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Fantasy Top 100: The Experts' Top 40-21

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Miller is an early favorite. Photo by Ronald C. Modra/Sports Imagery/ Getty Images
Miller is an early favorite. Photo by Ronald C. Modra/Sports Imagery/ Getty Images

Alessandro Miglio, Pro Football Focus @AlexMiglio

Favorite/Best – Lamar Miller: With Reggie Bush gone, the starting job is Lamar Miller's to lose. The second-year back out of Miami has incredible upside with relatively little competition. Does anyone really believe Daniel Thomas is a threat? Unless Miller falls on his face in the preseason, the job is his, and you can draft him as your third running back if you play your cards right. (You might need a little luck, too, but such is the fantasy football life.)

Underrated – Larry Fitzgerald: Let's be real: Larry Fitzgerald is the second-best wide receiver in the NFL, not too far behind Calvin Johnson in terms of size, speed and skill. Unlike Megatron, however, Fitzgerald has had to deal with several different sacks of potatoes at quarterback since Kurt Warner retired. He gets Carson Palmer now, and, while he is no Kurt Warner, he is certainly a big improvement over the likes of Kevin Kolb, John Skelton and Ryan Lindley. He could easily put up Top Five numbers.

Overrated – Aaron Rodgers: Rodgers is great. He's a future Hall of Famer. He will vie for top fantasy honors on an annual basis until his arm falls off or he retires at 42. Rodgers has plenty of weapons, and he can score points on the ground. But he is just not worth a first- or second-round pick. I am being a hypocrite here because I had Rodgers ranked higher than this when these rankings were submitted. But he has steadily dropped the more I have contemplated things. There are just too many quality quarterbacks out there to put him (or Drew Brees, for that matter) in the Top 25.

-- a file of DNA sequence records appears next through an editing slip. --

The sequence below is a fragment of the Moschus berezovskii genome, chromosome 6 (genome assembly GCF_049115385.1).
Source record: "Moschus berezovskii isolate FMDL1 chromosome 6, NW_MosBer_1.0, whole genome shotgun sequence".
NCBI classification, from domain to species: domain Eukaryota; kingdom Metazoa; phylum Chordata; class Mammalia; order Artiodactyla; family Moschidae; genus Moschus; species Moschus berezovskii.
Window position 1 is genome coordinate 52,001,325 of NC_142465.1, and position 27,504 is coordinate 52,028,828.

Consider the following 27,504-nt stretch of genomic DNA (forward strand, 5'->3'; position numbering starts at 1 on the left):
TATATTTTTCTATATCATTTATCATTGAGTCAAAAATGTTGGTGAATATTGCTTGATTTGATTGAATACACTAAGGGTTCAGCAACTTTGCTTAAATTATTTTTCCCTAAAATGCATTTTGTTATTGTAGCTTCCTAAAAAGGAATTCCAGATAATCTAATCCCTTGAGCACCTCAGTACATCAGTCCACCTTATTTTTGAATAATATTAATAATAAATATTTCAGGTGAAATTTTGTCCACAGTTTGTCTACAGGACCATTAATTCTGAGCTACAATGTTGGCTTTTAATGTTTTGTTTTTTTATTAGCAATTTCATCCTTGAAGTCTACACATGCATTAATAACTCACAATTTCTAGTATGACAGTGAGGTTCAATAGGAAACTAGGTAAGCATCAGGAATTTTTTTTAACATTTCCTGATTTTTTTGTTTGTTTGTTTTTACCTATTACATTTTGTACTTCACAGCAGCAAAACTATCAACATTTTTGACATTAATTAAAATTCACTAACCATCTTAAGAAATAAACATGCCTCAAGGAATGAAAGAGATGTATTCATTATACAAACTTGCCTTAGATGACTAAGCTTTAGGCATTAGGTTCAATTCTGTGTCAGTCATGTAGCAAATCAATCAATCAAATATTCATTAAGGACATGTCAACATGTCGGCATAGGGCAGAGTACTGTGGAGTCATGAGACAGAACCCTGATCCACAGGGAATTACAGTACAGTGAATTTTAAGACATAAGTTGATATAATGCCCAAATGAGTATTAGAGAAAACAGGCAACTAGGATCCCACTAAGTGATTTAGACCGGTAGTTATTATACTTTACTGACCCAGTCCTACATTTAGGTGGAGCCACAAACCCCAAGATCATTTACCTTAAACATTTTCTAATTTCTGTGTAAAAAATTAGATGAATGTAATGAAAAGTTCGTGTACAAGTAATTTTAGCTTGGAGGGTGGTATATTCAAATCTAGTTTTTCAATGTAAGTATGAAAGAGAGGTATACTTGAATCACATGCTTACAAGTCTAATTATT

Harvin – It really is tough to tell. Obviously if he has surgery, he would all but be eliminated from my rankings. But if he can tough it out without surgery? I have dropped him down to 24th in my receiver rankings and 54th overall. Until we know more about the injury, this seems like a safe spot. (Editor’s Note: with surgery, as said, Miglio eliminates Harvin.)

No. 5 Overall – C.J. Spiller

Bob Harris Football Diehards @footballdiehard

Favorite/Best – Reggie Bush: The Lions have been without a versatile tailback since Jahvid Best's career was derailed by an October 2011 concussion. Now they have one. In addition to bringing the speed element Detroit has missed in Best's absence, Bush seems like a better every-down option than Mikel Leshoure. Starter or not, Head coach Jim Schwartz believes Bush could wind up catching between 60-80 passes for the Lions this season. Remember: Lions running backs caught 97 passes last season with Joique Bell catching 52 passes for 485 yards. Bush has caught 70-plus passes twice before, during his first two seasons in New Orleans. If Bush is able to stay healthy, it's not out of the question to believe he'd be able to achieve those numbers again. And if he does, he'll be more productive than any other back on this week's list.